Skin science: introducing your skin microbiota

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By The Gut Health Doctor Team

Dr Megan Rossi in a lab looking through a microscope

We talk a lot about our microbes – but we’re not just talking about our gut microbiota (GM, the trillions of microbes living in our gut).

Our body is in fact like a mini-ecosystem of different microbial communities. Billions of microbes not only live in us – in our lungs, our nose and more – but they also live on us, like a second skin. We each emit our own distinct cloud of microbes wherever we go, and this is unique, like a fingerprint.

Say hello to your skin microbiota!

The skin is our largest organ and one of its most important roles is to protect us. Our microbes do so much for us, including helping with skin healing and communicating with our skin’s immune cells. Perhaps not surprisingly, our skin microbiota also plays a role in common skin conditions, like acne, eczema and certain skin cancers.

And just like our gut, when our skin has a more diverse collection of microbes, it’s considered healthier. On the flip side, in skin conditions such as a flare-up of eczema, this diversity seems to decline.

It’s still early stages in the research and how we can improve our skin microbiota, but I’ve been diving into the latest studies on skin science with Sanex UK and so far, the science suggests a number of factors can affect our skin microbiota…

What can impact our skin microbiota?

Our genetics, our lifestyle, skin products, our diet, where we live, our pets and even the weather can all shape our skin microbiota. One study found that our skin microbiota could predict our age!

Do you suffer from bad BO or are you always the one to get bitten by mosquitoes?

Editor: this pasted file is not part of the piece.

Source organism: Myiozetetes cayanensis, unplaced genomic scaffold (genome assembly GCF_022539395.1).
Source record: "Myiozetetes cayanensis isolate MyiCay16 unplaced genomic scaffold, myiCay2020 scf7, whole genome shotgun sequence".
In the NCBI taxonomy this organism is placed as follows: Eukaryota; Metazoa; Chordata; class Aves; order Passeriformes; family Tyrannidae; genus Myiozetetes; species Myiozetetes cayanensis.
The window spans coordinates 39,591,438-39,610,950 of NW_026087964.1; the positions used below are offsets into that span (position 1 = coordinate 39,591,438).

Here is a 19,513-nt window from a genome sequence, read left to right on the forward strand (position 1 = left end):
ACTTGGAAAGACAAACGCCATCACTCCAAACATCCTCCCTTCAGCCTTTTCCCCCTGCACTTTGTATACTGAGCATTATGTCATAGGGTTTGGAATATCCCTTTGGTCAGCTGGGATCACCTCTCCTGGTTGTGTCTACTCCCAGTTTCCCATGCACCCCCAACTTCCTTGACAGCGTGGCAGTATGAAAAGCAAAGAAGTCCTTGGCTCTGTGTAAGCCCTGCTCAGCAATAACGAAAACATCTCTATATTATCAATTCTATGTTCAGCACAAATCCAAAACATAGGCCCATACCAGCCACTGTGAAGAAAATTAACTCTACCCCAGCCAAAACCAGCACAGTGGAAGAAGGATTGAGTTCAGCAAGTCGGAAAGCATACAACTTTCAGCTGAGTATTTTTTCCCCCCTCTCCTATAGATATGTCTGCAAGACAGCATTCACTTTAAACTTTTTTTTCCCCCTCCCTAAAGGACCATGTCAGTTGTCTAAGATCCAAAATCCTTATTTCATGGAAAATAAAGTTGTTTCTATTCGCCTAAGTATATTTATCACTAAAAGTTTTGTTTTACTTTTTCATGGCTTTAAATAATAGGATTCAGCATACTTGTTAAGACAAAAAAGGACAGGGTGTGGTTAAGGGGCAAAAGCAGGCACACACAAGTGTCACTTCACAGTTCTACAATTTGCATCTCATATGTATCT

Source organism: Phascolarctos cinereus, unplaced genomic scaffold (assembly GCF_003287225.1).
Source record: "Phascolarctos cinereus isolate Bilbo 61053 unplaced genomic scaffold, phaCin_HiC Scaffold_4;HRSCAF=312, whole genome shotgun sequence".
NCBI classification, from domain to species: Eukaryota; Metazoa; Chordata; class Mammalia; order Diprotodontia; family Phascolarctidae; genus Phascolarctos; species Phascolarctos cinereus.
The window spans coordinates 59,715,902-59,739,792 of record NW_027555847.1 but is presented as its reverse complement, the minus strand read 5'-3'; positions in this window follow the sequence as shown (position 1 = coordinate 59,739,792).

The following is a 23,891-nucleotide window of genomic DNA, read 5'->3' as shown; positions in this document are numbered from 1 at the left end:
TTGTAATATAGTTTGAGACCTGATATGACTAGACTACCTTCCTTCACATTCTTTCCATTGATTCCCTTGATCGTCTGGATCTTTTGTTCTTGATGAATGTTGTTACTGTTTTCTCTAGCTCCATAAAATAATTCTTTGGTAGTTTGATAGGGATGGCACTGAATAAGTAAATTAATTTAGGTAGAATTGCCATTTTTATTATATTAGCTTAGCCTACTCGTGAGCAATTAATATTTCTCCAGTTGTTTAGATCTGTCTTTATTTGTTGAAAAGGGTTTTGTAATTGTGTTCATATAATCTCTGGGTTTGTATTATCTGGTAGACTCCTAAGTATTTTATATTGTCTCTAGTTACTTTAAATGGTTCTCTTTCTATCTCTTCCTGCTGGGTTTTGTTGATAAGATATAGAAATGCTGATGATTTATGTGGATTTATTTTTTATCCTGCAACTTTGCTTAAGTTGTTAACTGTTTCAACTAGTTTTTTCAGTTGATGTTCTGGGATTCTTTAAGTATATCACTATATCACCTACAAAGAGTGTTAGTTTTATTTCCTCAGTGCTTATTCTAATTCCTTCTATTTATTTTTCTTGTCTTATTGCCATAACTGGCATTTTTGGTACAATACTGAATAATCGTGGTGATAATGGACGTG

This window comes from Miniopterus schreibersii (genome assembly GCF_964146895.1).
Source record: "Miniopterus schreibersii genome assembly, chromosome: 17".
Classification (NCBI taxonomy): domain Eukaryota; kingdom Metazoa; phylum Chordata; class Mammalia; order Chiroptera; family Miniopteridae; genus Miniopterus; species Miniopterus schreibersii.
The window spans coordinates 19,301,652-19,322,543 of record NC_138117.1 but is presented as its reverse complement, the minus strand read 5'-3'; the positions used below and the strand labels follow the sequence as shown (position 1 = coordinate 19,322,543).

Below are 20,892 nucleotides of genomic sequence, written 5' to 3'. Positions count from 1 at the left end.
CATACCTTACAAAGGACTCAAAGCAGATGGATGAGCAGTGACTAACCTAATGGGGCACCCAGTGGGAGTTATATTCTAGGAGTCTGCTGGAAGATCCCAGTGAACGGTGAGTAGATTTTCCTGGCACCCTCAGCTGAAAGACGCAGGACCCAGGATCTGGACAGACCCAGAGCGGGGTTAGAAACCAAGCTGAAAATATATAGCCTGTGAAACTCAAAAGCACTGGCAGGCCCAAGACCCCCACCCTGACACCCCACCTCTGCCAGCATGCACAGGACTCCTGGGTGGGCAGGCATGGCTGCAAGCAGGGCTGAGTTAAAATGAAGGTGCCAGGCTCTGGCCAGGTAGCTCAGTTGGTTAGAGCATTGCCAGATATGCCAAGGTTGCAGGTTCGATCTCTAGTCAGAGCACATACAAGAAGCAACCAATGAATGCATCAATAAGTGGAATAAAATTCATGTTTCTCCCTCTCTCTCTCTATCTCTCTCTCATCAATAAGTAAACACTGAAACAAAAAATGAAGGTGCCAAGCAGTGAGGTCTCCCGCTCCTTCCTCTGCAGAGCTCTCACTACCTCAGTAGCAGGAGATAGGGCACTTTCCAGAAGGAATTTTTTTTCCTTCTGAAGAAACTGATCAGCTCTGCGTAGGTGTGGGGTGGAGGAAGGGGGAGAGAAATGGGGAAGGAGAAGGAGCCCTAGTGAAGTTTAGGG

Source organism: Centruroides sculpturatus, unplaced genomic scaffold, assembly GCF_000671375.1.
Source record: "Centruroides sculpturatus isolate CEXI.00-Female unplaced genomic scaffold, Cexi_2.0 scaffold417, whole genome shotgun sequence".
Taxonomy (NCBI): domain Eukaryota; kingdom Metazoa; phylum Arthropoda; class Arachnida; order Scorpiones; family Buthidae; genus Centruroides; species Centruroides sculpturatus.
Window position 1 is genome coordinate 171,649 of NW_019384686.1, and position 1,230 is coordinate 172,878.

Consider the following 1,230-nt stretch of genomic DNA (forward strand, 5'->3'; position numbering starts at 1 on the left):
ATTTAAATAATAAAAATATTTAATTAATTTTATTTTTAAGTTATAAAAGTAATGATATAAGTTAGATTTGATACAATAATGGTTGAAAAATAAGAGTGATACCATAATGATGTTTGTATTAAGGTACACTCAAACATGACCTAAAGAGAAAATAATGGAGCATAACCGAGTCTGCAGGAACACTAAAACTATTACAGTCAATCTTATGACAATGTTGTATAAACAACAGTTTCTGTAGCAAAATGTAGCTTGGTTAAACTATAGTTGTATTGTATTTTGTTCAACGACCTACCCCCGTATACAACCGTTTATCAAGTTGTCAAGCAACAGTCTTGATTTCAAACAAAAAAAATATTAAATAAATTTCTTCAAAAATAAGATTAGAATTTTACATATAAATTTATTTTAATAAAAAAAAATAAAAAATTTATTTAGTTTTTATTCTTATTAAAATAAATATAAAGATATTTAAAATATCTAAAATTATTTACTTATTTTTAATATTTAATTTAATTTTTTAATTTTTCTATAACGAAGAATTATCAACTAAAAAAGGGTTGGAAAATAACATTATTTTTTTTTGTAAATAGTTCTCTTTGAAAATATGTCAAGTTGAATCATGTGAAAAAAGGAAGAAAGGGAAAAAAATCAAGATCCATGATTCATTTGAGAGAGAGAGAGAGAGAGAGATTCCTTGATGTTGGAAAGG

Your skin microbes play a role in both! The microbes on our skin (and even in our sweat glands and hair follicles) are responsible for turning odour-less compounds from our sweat glands into a range of odour-forming compounds, including some that attract mosquitos.

In fact, without bacteria, sweat simply doesn’t smell. How strong your sweat smells and how attractive you are to mosquitoes depends on the microbes living on your skin.

BUT before you consider bathing in antimicrobial soaps, keep in mind that your microbiota plays a vital role in protecting your skin from the environment, as well as regulating immune cells within the skin.

Just like taking unnecessary antibiotics isn’t great for your gut health, it’s probably not a good idea to wipe out all your skin microbes either.

There’s still so much we don’t know, but more studies are underway and researchers are currently investigating more targeted solutions – watch this space! (and when it comes to personalised skin advice, please only ever follow that from a dermatologist)

Full disclosure: this post is part of a sponsored collaboration with Sanex to share the latest skin science – all words are my own.


Grice and Segre, 2011.

Grice and Segre, 2011.


Coates et al, 2019.

Coates et al, 2019.


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